It took time for me to make up my mind to actually do what I knew I needed to do about quitting smoking and going on a low sodium diet. Sometimes we know something, but are not yet ready to do it. We are not the “fertile ground” that is needed to “bring forth fruit.”
In learning “change theory” in school, I was taught about how people need to be “ready” to change before they are going to do so. In fact, there is a stage in one theory (the first stage) of a person’s willingness to change called (get this, it is funny!) “pre-contemplative” stage, which means, in common terms, “they ain’t even thought about it yet!”
So, I think many of us have been in that “pre-contemplative” stage where we hadn’t even considered real change as far as our relationship with the problematic person(s) in our lives. We didn’t even know that there was a need to change.
I grew up believing that what I grew up with was “normal” and even “good” family life. Now that I have passed the “pre-contemplative” stage where I got to thinking about how to change, or that I might even need to change, those people that we would like to influence must also be willing to think about change.
A model for change
Kurt Lewin, the father of modern theories of change, theorized a three-stage model of change that is known as the unfreezing-change-refreeze model that requires prior learning to be rejected and replaced.
Lewin’s theory describes behavior as “a dynamic balance of forces working in opposing directions.”
Consists of three distinct and vital stages:
- Unfreezing is the process which involves finding a method of making it possible for people to let go of an old pattern that was counterproductive in some way.
- Unfreezing is necessary to overcome the strains of individual resistance and group conformity.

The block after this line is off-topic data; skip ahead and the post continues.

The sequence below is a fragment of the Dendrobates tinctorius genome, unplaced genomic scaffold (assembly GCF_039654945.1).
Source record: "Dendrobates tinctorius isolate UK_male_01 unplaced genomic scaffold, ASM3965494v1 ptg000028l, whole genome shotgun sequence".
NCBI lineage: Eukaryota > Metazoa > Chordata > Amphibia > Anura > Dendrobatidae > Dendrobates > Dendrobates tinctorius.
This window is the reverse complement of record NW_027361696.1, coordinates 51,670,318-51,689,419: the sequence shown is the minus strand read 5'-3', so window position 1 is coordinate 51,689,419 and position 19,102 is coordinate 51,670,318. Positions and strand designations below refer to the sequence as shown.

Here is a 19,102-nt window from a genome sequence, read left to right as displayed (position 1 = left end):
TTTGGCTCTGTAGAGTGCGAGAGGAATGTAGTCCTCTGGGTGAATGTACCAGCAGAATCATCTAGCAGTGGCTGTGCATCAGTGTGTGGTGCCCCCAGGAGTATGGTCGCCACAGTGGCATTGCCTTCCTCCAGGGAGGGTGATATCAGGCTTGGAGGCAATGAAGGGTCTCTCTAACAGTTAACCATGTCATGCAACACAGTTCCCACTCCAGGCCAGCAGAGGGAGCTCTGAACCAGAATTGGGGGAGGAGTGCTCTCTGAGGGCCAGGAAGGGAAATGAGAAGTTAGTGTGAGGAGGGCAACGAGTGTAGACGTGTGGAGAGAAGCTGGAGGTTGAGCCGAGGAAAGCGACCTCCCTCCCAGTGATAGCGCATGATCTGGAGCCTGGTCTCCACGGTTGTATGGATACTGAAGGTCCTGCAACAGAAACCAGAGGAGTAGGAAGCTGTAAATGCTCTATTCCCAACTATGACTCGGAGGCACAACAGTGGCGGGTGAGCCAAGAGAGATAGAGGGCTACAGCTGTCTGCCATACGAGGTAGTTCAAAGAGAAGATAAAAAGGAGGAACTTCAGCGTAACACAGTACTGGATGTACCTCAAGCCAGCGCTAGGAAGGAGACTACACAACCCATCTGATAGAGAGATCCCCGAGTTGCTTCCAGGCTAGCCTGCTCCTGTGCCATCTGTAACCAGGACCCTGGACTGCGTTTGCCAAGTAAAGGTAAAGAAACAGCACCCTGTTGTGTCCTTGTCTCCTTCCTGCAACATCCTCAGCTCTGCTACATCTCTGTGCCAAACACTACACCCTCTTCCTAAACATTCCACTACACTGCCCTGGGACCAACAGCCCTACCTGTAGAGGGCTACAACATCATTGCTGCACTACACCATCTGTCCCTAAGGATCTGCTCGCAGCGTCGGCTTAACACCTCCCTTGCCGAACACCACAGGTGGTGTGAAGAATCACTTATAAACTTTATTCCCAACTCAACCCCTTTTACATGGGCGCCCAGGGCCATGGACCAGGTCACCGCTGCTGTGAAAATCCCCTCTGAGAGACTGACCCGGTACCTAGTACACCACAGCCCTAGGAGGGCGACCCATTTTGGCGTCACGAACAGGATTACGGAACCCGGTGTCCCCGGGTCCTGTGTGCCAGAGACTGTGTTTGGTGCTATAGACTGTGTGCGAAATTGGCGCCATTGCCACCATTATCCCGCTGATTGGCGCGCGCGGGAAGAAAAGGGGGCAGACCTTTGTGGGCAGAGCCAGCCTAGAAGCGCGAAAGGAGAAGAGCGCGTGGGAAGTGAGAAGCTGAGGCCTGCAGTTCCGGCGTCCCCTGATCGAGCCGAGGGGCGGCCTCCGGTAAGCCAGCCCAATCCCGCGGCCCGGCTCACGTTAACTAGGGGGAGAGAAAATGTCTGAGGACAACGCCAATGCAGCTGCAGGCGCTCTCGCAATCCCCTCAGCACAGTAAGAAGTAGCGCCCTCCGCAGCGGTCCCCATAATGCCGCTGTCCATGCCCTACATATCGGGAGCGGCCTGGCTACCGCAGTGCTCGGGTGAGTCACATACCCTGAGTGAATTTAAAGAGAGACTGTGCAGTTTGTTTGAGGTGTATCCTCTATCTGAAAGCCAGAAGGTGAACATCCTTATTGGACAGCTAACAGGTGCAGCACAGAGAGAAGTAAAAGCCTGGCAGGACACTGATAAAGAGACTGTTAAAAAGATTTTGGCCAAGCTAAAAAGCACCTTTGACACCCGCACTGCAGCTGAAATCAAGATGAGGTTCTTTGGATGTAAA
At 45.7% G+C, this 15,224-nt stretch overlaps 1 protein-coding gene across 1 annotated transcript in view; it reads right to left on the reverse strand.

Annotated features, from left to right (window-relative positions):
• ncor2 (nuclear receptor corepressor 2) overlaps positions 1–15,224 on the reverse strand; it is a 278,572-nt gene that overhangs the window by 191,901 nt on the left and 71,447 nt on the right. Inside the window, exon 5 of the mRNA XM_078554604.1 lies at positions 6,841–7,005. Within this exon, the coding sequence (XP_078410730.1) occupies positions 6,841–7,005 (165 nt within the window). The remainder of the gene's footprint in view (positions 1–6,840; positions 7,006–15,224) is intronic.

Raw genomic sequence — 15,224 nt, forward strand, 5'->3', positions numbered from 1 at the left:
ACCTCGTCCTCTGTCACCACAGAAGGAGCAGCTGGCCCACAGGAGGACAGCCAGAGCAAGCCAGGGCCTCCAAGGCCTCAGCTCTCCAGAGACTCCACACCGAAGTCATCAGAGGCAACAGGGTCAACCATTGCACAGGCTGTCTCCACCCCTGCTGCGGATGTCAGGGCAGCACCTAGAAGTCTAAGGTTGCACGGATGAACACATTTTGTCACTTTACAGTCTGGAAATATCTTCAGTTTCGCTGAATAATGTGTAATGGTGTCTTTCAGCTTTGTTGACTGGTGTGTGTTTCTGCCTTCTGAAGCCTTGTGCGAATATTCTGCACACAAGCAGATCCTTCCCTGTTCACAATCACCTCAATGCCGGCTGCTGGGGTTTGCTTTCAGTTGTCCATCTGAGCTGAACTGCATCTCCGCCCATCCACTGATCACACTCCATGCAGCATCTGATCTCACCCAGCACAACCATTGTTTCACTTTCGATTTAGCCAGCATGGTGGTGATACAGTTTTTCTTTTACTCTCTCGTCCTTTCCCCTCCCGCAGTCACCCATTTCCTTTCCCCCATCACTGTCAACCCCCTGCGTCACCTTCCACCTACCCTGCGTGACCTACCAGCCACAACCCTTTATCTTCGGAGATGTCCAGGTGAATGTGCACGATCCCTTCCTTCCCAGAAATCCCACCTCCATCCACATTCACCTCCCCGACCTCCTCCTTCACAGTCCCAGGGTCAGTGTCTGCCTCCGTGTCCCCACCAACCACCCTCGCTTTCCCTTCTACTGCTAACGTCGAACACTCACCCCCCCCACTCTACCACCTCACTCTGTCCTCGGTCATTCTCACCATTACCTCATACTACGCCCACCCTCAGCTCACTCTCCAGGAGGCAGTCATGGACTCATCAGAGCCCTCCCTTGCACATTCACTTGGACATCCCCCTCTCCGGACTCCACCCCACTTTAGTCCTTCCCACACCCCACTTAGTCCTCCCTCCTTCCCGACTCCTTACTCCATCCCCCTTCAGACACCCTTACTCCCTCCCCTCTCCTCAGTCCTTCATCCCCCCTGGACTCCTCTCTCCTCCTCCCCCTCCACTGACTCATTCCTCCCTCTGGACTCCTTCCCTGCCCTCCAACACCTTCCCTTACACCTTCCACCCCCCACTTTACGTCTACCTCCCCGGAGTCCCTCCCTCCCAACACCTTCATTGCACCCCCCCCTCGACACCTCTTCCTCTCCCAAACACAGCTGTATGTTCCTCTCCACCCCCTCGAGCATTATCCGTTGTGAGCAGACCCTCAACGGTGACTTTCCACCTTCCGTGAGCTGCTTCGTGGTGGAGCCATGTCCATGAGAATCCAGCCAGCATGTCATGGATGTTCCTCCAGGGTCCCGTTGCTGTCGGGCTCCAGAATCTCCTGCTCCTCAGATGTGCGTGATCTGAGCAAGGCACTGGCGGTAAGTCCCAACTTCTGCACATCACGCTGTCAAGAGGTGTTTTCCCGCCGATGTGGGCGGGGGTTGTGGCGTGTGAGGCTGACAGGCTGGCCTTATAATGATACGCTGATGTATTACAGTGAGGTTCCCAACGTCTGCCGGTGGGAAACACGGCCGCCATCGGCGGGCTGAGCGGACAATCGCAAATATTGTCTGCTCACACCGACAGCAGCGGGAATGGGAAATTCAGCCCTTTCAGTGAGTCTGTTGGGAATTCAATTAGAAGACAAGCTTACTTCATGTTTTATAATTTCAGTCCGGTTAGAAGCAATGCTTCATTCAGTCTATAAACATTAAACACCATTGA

- Unfreezing can be achieved by the use of three methods.
- First, increase the driving forces that direct behavior away from the existing situation or status quo.
- Second, decrease the restraining forces that negatively affect the movement from the existing equilibrium.
- Third, find a combination of the two methods listed above.
2. “Moving to a new level or Changing” or Movement
This stage involves a process of change in thoughts, feeling, behavior, or all three, that is in some way more liberating or more productive.
Refreezing is establishing the change as a new habit, so that it now becomes the “standard operating procedure.” Without this stage of refreezing, it is easy to go back to the old ways.
REFERENCE: Kritsonis A. Comparison of Change Theories. International Journal of Scholarly Academic Intellectual Diversity; 8:1, 2004-2005.
When the soil is ready
Just as the old saying says “you can lead a horse to water but you can’t make it drink” we need to also realize that sometimes those people that need our advice the worst are the least willing to listen to it.
So like the sower in Jesus’ parable, we can cast our seed widely and hope that some of it falls on fertile ground and produces “fruit.” That change may not come quickly. Sometimes though, like with crab grass seed, that seed may lay dormant for even decades and then one day when the conditions are right and that seed, that seemed like it was never going to sprout, it comes up and produces an abundant crop.
So when we are talking to people we must be aware of those that aren’t ready yet to listen, and gently give them what information they are willing to accept, but it is up to the condition of the “soil” within them that will determine what “crop” they produce from the seed we leave with them.